Emerging approaches to image the structure and function of the human brain would drastically benefit from exquisitely sensitive yet robust and easy-to-use magnetic field sensors.
Magnetoencephalography (MEG) is about non-invasively measuring electric brain activity through the neurally-generated magnetic fields. While the SQUID-sensor-based MEG is already an established technique, overcoming its current performance and commercial limits calls for a breakthrough in sensor technology; the sensors should be more sensitive, they should be brought closer to the scalp to increase spatial resolution, the sensor array should be malleable to the head size and shape of the subject or patient, and the sensors should operate without cryogenics for low running costs and simple construction. With such improvements, MEG could be a future replacement of the invasive, surgically-implanted recording electrodes currently applied in patients suffering from epilepsy to localize the epileptogenic area.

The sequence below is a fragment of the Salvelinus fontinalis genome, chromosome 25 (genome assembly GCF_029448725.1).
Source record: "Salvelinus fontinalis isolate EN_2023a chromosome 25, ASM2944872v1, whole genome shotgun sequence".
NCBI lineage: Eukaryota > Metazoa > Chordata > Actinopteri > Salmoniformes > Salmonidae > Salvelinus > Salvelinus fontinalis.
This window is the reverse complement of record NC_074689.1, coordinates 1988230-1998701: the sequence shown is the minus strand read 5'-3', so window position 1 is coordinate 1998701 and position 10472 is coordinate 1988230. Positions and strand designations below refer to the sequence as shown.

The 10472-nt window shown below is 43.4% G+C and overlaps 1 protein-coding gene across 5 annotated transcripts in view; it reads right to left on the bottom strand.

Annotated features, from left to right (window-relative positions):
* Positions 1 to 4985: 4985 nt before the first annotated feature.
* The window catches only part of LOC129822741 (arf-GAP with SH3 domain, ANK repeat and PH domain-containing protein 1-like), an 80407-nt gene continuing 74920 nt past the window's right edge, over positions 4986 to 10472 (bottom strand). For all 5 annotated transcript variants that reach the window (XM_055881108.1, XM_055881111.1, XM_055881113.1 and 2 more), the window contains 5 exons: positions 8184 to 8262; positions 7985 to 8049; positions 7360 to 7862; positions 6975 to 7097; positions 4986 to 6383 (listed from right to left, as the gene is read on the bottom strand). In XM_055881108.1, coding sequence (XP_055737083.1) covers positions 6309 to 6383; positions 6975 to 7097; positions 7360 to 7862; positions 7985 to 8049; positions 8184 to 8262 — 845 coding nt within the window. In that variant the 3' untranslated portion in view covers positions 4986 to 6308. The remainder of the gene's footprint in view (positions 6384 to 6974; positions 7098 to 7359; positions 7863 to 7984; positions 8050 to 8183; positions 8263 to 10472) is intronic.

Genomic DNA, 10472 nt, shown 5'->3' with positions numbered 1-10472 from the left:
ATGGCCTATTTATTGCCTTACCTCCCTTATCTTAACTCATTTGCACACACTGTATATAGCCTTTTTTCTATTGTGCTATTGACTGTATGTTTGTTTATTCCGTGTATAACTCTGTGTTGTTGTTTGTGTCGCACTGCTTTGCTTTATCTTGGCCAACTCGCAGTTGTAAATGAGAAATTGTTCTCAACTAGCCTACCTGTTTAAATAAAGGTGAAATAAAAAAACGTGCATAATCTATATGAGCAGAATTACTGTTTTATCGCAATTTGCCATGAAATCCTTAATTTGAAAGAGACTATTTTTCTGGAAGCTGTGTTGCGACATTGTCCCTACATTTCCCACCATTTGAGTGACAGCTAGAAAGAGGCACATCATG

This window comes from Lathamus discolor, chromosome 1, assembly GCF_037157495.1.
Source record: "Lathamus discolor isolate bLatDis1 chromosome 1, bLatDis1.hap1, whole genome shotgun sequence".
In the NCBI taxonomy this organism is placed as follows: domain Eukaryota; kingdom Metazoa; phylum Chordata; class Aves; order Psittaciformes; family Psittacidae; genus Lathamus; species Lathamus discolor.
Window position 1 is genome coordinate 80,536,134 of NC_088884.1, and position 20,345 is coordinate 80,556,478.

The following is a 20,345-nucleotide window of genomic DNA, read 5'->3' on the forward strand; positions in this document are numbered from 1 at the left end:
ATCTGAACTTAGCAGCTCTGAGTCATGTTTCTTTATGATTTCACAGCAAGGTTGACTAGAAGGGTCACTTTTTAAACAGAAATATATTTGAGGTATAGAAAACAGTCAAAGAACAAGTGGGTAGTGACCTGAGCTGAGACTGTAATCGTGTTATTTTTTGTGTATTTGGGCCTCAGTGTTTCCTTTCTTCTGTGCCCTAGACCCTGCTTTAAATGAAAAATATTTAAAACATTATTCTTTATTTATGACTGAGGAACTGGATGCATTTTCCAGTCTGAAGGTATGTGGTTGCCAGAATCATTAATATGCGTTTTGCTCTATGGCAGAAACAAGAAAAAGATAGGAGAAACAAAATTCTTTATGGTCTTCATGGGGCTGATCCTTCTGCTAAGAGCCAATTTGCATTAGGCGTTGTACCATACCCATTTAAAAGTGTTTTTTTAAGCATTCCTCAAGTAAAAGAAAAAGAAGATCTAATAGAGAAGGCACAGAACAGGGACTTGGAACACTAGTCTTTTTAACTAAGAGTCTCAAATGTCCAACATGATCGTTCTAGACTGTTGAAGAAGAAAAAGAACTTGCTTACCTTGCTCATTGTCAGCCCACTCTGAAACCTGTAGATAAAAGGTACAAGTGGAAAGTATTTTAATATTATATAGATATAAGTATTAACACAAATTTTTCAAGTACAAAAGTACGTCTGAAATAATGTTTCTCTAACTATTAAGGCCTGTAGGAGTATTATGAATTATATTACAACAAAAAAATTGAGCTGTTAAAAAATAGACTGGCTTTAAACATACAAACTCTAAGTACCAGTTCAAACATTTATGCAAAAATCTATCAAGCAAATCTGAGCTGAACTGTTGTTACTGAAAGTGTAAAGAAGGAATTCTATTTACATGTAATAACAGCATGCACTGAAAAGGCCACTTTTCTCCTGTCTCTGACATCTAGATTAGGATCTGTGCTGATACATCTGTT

Ultra-low-field magnetic resonance imaging (ULF–MRI) is a safe, potentially low-cost future imaging technology, which has uniquely high contrast e.g. for certain tumor types. In ULF–MRI, the low-frequency (< 20 kHz) NMR signals are detected magnetically, without using tuned RF coils as in conventional high-field MRI. Like MEG, ULF–MRI would greatly benefit from advancements in magnetic sensor technology; the performance of the current ULF–MRI systems is limited largely by the sensitivity of the sensors. Compared to the state of the art, an order-of-magnitude reduction in the sensor noise level (down to sub-fT level) would greatly improve image quality and shorten the measurement time, thus helping ULF–MRI to become a clinically viable technology.
In this talk, I will briefly describe the current state of MEG and ULF-MRI as medical imaging modalities and illustrate how improvements in magnetic sensing technology could boost their performance as diagnostic tools and increase their commercial potential.